Startups, books and beyond Malaysia

More venture builders in Malaysia?

Many people don’t seem to know what is a venture builder. Well, firstly, a venture builder is not an accelerator. A venture builder is a place that uses shared resources to grow several startups together under one roof. The venture builder is run by a group of people with the expertise and network to incubate and grow their startups. Some of the notable examples in Malaysia are 1337 Ventures, True Happiness Capital, VLT Labs (recently acquired by Mckinsey), and recently LaunchPad which began last year.

Running a venture builder is a lot of hard work. Unlike a typical venture capital firm, you can’t run a venture builder with just a couple of guys. You need a dedicated team to operate and monitor your startups. You need to give all the support that a startup needs to grow (which pretty much can be anything depending on the problem that the startup is trying to solve). As a venture builder, you may have to deal with a lot of startups at the same time including maintaining a good technical team in your ecosystem like app developer, content writers, and other guys that you may need to support your startups.

Recently I went to the launch of PixelPlay Ventures in Bukit Bintang. PixelPlay Ventures aims to be a new venture builder to capitalize on growing Shariah businesses. The startups that they’re looking for are those seeking seed investments ( anywhere from RM10,000 to RM100,000). Compared to a normal venture capital firm, a venture builder will incubate the startup and monitor its investments in-house. The leadership looks pretty solid as it’s a combination of people who have worked with startups and even listed entities. I found out later that PixelPlay has been around for quite some time as well mainly for its entertainment business. The entertainment division is led by a well-renowned actor Bront Palarae (who happens to hail from Kedah like me!). I understand that their first cohort is starting sometime in July this year. You can find out more by going to PixelPlay Ventures website here.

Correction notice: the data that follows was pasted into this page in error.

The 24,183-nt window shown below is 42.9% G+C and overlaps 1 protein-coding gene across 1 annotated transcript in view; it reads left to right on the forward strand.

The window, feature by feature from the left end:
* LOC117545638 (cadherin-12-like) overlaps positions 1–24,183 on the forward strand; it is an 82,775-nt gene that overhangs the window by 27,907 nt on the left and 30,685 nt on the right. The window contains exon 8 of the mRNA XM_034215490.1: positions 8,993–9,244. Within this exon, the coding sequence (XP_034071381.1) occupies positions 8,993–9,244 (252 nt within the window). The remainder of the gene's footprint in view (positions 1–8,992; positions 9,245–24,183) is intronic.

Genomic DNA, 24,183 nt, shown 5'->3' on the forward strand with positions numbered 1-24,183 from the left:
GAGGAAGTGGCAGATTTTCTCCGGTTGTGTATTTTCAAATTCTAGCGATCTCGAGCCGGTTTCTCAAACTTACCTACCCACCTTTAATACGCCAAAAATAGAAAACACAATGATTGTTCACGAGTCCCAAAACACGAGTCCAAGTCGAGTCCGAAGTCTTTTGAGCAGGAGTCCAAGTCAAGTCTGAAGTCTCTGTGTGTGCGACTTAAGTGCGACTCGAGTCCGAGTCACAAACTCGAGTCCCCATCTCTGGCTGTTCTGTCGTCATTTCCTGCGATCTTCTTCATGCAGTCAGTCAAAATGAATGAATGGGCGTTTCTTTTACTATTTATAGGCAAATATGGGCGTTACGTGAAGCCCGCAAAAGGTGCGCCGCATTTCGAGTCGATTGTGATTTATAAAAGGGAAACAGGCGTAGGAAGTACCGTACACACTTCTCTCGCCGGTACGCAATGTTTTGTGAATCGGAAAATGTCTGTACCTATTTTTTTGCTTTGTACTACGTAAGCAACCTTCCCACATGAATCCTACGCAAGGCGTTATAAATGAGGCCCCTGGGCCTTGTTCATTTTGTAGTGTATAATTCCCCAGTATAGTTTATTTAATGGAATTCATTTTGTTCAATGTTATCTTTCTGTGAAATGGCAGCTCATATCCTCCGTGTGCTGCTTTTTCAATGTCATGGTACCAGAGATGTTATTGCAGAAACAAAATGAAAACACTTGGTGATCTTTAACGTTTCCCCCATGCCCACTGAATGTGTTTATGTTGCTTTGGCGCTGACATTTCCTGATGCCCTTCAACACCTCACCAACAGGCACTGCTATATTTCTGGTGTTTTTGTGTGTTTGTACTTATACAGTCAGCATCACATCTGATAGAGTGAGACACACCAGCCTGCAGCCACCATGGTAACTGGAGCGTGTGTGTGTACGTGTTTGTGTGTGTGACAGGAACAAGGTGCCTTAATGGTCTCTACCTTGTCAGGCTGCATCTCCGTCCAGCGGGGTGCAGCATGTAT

It seems that venture builders are attractive targets for strategic acquisitions. One notable example is the entry of Mountain Partners,  a Swiss-based incubator company in Malaysia through the acquisition of Qeerad.  Another recent example is the acquisition of VLT Labs by McKinsey & Co. The acquisition is just timely and looks like a perfect fit for McKinsey as it allows the company to offer better digital solutions for their established clientele.

In my law practice,  it is normal to find recurring issues affecting compliance issues as they are busy selling their products and growing traction. To run a good venture builder, it will be crucial to incorporate shared services solutions that will resolve all these compliance issues such as dealing with payroll, accounting, tax and secretarial stuff.  If a venture builder can tackle these issues, the startup would definitely have a higher chance of getting funded as the due diligence process may be potentially smoother.